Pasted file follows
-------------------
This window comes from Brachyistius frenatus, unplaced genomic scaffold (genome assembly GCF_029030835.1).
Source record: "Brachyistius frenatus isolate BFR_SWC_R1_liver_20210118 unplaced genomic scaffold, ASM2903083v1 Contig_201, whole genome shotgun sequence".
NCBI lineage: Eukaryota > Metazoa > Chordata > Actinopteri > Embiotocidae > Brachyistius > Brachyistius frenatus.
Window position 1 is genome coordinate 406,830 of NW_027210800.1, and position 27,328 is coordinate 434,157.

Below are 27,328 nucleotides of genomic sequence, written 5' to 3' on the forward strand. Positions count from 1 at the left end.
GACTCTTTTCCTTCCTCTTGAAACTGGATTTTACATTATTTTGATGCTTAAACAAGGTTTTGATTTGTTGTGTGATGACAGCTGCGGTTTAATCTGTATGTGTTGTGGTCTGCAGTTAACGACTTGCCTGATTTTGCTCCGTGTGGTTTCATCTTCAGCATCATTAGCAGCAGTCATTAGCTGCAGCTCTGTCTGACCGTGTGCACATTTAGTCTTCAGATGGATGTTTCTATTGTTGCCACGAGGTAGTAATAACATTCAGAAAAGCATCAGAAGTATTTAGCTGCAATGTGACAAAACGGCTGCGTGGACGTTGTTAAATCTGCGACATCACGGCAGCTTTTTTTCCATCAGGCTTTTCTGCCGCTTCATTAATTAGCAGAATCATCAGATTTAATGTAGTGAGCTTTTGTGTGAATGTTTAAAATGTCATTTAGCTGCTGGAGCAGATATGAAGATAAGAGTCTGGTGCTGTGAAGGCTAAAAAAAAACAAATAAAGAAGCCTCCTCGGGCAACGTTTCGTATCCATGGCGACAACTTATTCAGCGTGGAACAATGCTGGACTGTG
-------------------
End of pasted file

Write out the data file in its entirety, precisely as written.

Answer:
This window comes from Brachyistius frenatus, unplaced genomic scaffold (genome assembly GCF_029030835.1).
Source record: "Brachyistius frenatus isolate BFR_SWC_R1_liver_20210118 unplaced genomic scaffold, ASM2903083v1 Contig_201, whole genome shotgun sequence".
NCBI lineage: Eukaryota > Metazoa > Chordata > Actinopteri > Embiotocidae > Brachyistius > Brachyistius frenatus.
Window position 1 is genome coordinate 406,830 of NW_027210800.1, and position 27,328 is coordinate 434,157.

Below are 27,328 nucleotides of genomic sequence, written 5' to 3' on the forward strand. Positions count from 1 at the left end.
GACTCTTTTCCTTCCTCTTGAAACTGGATTTTACATTATTTTGATGCTTAAACAAGGTTTTGATTTGTTGTGTGATGACAGCTGCGGTTTAATCTGTATGTGTTGTGGTCTGCAGTTAACGACTTGCCTGATTTTGCTCCGTGTGGTTTCATCTTCAGCATCATTAGCAGCAGTCATTAGCTGCAGCTCTGTCTGACCGTGTGCACATTTAGTCTTCAGATGGATGTTTCTATTGTTGCCACGAGGTAGTAATAACATTCAGAAAAGCATCAGAAGTATTTAGCTGCAATGTGACAAAACGGCTGCGTGGACGTTGTTAAATCTGCGACATCACGGCAGCTTTTTTTCCATCAGGCTTTTCTGCCGCTTCATTAATTAGCAGAATCATCAGATTTAATGTAGTGAGCTTTTGTGTGAATGTTTAAAATGTCATTTAGCTGCTGGAGCAGATATGAAGATAAGAGTCTGGTGCTGTGAAGGCTAAAAAAAAACAAATAAAGAAGCCTCCTCGGGCAACGTTTCGTATCCATGGCGACAACTTATTCAGCGTGGAACAATGCTGGACTGTG